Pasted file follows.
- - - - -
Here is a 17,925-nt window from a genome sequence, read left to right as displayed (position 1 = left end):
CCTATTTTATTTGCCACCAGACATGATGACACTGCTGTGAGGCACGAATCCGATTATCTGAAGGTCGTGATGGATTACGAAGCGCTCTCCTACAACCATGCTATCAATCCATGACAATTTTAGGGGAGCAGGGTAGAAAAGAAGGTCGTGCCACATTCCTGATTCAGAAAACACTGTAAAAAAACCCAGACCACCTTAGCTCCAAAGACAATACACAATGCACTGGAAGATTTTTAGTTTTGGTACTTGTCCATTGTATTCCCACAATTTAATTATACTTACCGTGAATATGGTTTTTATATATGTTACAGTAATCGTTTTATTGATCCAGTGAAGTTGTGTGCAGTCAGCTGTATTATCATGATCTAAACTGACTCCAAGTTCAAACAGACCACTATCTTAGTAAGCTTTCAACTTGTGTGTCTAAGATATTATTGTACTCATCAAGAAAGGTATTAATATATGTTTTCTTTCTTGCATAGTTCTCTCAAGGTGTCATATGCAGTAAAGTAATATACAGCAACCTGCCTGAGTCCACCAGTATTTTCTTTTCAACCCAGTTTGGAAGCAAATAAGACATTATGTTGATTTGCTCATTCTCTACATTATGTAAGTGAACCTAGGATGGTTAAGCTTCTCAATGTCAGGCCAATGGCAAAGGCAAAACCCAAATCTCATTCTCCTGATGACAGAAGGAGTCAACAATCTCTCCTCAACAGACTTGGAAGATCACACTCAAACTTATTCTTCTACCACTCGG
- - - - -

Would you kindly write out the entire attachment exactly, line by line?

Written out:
Here is a 17,925-nt window from a genome sequence, read left to right as displayed (position 1 = left end):
CCTATTTTATTTGCCACCAGACATGATGACACTGCTGTGAGGCACGAATCCGATTATCTGAAGGTCGTGATGGATTACGAAGCGCTCTCCTACAACCATGCTATCAATCCATGACAATTTTAGGGGAGCAGGGTAGAAAAGAAGGTCGTGCCACATTCCTGATTCAGAAAACACTGTAAAAAAACCCAGACCACCTTAGCTCCAAAGACAATACACAATGCACTGGAAGATTTTTAGTTTTGGTACTTGTCCATTGTATTCCCACAATTTAATTATACTTACCGTGAATATGGTTTTTATATATGTTACAGTAATCGTTTTATTGATCCAGTGAAGTTGTGTGCAGTCAGCTGTATTATCATGATCTAAACTGACTCCAAGTTCAAACAGACCACTATCTTAGTAAGCTTTCAACTTGTGTGTCTAAGATATTATTGTACTCATCAAGAAAGGTATTAATATATGTTTTCTTTCTTGCATAGTTCTCTCAAGGTGTCATATGCAGTAAAGTAATATACAGCAACCTGCCTGAGTCCACCAGTATTTTCTTTTCAACCCAGTTTGGAAGCAAATAAGACATTATGTTGATTTGCTCATTCTCTACATTATGTAAGTGAACCTAGGATGGTTAAGCTTCTCAATGTCAGGCCAATGGCAAAGGCAAAACCCAAATCTCATTCTCCTGATGACAGAAGGAGTCAACAATCTCTCCTCAACAGACTTGGAAGATCACACTCAAACTTATTCTTCTACCACTCGG